I’m a sucker for lists.
Recently, Rolling Stone magazine featured its top 100 singers of all time.
I’m especially drawn to these sort of lists – the ones that rank music and art based on purely subjective criteria. These lists are always absurd and often terrible but they’re also a lot of fun. The value of them isn’t in the ranking but in the arguments they generate and what they reveal about your own tastes and preferences (and of course the inferior tastes and preferences of your friends, not to mention the so-called rock journalists who arbitrate such matters). And once you get past the spirit of competition, these sort of lists can be appreciated as a celebration of all those great artists. And when a magazine features a well-written tribute (like Bono writing about Bob Dylan) you might even be reminded of what was once worthwhile about such magazines and music journalism in the first place.
To be sure, any list of singers that features Bob Dylan at number seven tells you something about the criteria. We are not talking about technical ability or the beauty of a voice, and certainly not any classical or conventional measure of what constitutes great singing. Clearly, we are looking at other factors: A measure of singer’s influence on culture or other musicians? A unique vocal style? Some intangible quality that speaks to emotion? Or touches the soul? Or tells the truth? I suppose it’s any or all of the above. (The judges consisted mostly of rock musicians and journalists with some industry big-wigs thrown in for good measure).
Within the pages of the magazine, Jonathan Lethem eloquently defends the subjective and unconventional nature of the criteria:
For me, Bob Dylan and Patti Smith, just to mention two, are superb singers by an measure I could ever care about – expressivity, surprise, soul, grain, interpretive wit, angle of vision.
Amen. But now it’s time to tear into this crazy list because there’s so much wrong with it:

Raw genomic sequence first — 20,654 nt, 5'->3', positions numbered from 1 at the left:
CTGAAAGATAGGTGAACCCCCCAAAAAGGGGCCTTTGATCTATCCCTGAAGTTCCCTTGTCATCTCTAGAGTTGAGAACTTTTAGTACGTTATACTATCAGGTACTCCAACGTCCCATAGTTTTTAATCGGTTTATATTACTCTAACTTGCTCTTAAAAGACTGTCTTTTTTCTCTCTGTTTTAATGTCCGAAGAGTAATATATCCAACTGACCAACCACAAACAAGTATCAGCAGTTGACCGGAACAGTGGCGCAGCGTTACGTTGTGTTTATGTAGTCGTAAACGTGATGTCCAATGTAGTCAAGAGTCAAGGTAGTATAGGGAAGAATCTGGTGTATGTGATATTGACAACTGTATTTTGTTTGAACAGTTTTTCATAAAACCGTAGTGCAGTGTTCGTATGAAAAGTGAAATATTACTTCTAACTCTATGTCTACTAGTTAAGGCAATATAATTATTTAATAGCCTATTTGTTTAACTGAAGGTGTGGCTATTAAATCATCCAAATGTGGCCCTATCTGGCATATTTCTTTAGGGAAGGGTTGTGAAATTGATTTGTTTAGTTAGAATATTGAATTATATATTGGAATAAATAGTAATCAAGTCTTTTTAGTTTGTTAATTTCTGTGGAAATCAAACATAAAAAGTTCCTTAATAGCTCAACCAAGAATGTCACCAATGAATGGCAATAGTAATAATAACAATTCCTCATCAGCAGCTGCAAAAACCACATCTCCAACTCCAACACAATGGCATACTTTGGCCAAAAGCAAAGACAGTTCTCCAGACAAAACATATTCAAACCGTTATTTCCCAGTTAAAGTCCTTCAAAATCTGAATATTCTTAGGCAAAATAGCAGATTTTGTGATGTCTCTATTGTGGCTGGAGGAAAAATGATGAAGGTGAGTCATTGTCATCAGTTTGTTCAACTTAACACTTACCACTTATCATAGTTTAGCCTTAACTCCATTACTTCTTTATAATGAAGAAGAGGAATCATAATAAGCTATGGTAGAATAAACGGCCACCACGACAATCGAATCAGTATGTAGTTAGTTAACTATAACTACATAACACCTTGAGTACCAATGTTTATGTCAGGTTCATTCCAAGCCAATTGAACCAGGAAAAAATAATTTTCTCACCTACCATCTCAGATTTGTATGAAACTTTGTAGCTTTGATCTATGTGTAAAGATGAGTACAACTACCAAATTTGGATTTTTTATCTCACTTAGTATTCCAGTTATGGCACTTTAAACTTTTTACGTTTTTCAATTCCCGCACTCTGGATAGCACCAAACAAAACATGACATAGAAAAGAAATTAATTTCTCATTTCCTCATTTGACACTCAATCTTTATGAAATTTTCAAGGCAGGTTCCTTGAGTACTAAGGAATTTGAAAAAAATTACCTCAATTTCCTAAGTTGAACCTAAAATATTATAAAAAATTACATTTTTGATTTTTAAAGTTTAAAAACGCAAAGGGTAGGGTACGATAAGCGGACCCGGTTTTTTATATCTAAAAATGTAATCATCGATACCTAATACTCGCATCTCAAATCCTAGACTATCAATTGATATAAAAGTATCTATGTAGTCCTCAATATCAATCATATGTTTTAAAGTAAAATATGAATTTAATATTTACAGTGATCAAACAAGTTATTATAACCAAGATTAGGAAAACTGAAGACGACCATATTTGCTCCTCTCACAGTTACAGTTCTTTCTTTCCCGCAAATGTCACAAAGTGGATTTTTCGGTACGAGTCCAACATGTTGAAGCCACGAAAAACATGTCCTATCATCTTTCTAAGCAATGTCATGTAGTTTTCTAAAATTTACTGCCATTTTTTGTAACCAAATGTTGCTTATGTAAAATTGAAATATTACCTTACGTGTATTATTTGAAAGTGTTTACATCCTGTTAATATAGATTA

• No Frank Sinatra, Ella Fitzgerald, Nat King Cole, Billie Holiday etc. This isn’t necessarily a criticism given that the Rolling Stone's focus is on the “Rock Era” but still, there is something arbitrary about such designations. If the list includes country legends Hank Williams, Patsy Cline and George Jones, why not Sinatra?
• No Chrissy Hynde! For me, this is the most glaring of all the omissions. Absolutely unconscionable.
• Generational Bias. Rolling Stone, as ever, is a magazine by Baby Boomers and for Baby Boomers. The list features only a handful of artists who emerged within the last 20 years: Kurt Cobain, Jeff Buckley, Thom Yorke and Bjork. I would add Eddie Vedder for certain. Less famous but also up there in my book are Layne Staley, Alison Krauss, Greg Dulli, and Mark Lanegan.
• I don’t care how good Patti Labelle may have been once or what kind of other-worldly pipes she possesses. Her destruction of the National Anthem before Game Four of the World Series this year should automatically disqualify her.
• Other noteworthy omissions: Michael Stipe, K.D. Lang, Paul Simon, Elvis Costello, Joe Strummer and Eva Cassidy.
At some point, I’ll include my own list. In the meantime, something to think about:
What makes a great singer?